The value of lipids in the prevention of age-related cognitive and visual disorders

With the constant increase in the number of senior citizens in our society and the prevalence of age-related pathologies, the ageing of the population has been a major public health issue since the early 2000s. Diet is an environmental factor to which the individual is exposed during his or her life and on which it is possible to act to contribute to delaying the appearance of memory and visual deficits linked to ageing.

In the specific case of lipids, the public authorities have recently reiterated the importance of their consumption, and in particular omega-3 fatty acids, in people over 65 years of age in order to prevent the appearance of cognitive and ocular disorders during the ageingprocess[1].

What about lipids in the prevention of cognitive disorders?


In this context, ITERG has participated alongside academic partners in various projects on the theme of "lipids and the brain", within the framework of the UMT[2] ACTIA[3 ] "Lipid nutrition and cerebral ageing"[4 ] (2006-2011) and "Nutrition, lipid nutrients and the brain (ALICE)"[5 ] (2011-2016), the objective of which was to identify the nature and quantity of lipids to be included in the diet in order to prevent brain ageing.

It has thus been shown in preclinical models[6] (i) that an inadequate intake of omega-3 fatty acids induces neurobiological alterations in young people similar to those described in the elderly, associated with an increased risk of cognitive decline or dementia during the course of ageing; (ii) the value of joint supplementation with omega-3 fatty acids and vitamin A to preserve memory, which is impaired during ageing; (iii) the beneficial role of omega-3 fatty acids in the regulation of cerebral inflammation.

ITERG and its partners have confirmed these data in humans with a nutritional study aimed at evaluating the impact of an ingredient formula enriched with omega-3 fatty acids and vitamin A on the improvement of memory capacity and well-being in healthy elderly subjects (NutriMémo project[7]) (results in the process of publication).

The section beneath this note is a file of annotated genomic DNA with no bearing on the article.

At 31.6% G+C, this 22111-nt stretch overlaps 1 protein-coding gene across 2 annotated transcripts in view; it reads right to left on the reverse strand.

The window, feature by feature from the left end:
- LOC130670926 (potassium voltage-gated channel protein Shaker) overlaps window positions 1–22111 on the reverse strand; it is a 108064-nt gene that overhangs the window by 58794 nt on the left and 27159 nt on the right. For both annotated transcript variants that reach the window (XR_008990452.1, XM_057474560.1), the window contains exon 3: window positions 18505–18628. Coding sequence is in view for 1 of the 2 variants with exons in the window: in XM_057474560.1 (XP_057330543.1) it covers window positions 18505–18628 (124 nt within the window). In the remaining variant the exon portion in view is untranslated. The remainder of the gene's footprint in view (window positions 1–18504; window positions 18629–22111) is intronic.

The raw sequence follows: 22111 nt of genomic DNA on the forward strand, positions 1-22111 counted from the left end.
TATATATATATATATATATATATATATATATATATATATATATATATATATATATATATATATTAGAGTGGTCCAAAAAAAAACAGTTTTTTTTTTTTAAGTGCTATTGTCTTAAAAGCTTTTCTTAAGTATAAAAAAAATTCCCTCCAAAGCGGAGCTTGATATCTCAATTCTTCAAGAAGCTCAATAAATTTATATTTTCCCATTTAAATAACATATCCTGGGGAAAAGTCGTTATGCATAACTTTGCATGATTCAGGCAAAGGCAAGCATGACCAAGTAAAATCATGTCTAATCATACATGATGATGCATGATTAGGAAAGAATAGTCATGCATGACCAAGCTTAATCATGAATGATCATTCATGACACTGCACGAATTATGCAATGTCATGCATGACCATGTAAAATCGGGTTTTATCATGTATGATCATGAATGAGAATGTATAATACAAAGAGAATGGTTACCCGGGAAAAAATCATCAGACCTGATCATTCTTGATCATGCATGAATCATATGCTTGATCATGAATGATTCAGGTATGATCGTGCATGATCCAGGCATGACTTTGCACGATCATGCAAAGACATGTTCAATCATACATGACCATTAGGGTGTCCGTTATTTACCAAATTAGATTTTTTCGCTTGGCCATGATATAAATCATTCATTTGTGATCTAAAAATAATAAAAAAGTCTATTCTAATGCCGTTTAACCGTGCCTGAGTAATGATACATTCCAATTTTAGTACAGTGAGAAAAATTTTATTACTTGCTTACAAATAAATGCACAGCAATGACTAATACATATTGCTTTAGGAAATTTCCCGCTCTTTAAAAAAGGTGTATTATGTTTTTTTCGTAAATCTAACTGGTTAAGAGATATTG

All these data have been confirmed by epidemiological data collected on large cohorts of elderly subjects (EVA[8], 3-Cities[9]), which argue in favour of the consumption of omega-3 fatty acids and olive oil to prevent cognitive and memory decline[10],[11].



A similar picture emerges in terms of prevention of visual impairment


In the course of ageing, the lipid diet may also be a factor to be acted upon to prevent the appearance of certain visual acuity disorders, such as age-related maculopathy, which can evolve into macular degeneration (AMD).

ITERG has participated in various studies coordinated by the "Lifelong Exposures, Health and Aging" team of the Bordeaux Population Health research centre[12]. The objective of these studies was to better characterise the role of lipid and fat-soluble nutrients, and their interactions, in the etiology of AMD. The PIMAVOSA study[13 ] showed a relationship between macular pigment density (present in the centre of the retina) and plasma concentrations of various nutrients, including long-chain omega-3 fatty acids, in healthy subjects, suggesting a synergistic action of these nutrients in macular pigment accumulation and protection against AMD. This work led to the LIMPIA[14] nutritional intervention study, which demonstrated the beneficial impact of supplementation with long-chain omega-3 fatty acids and carotenoids in subjects with AMD parents. Finally, ITERG also took part in the BLISAR[15] project aimed at better understanding the role of omega-3 fatty acids, cholesterol metabolism and their interactions in AMD (results in the process of publication).

All of this data therefore shows the essential role of lipids in our diet, via the consumption of oils rich in omega-3 fatty acids (rapeseed, walnuts), olive oil and fish, in the prevention of cerebral ageing.

[2 ]
[4] In collaboration with the Nutrition and Neuroscience Unit U2N (EA 2975, Universities Bordeaux 1 and 2).
[5] In collaboration with the Laboratory of Nutrition and Integrated Neurobiology NutriNeuro (UMR1286 INRA, University of Bordeaux).
[6] Buaud et al., 2007; doi: 10.1051/ocl.2007.0117 ׀ Buaud et al., 2010; doi: 10.1017/S0007114509993886 ׀ Létondor et al., 2014; doi: 10.1017/S0007114514002529 ׀ Létondor et al., 2016; doi: 10.3389/fnagi.2016.00103 ׀ Rey et al., 2016; doi: 10.1016/j.bbi.2015.12.013 ׀ Rey et al., 2018; doi: 10.1016/j.plefa.2018.04.003 ׀ Rey et al., 2019; doi: 10.1016/j.bbi.2018.07.025.
[9 ]
[10] Heude et al, 2003; doi: 10.1093/ajcn/77.4.803 ׀ Berr et al., 2009; doi: 10.1159/000253483.[11]
[12 ]
[13] Delyfer et al., 2012; doi: 10.1167/iovs.11-8721.
[14] Merle et al., 2017; doi: 10.1111/aos.13408.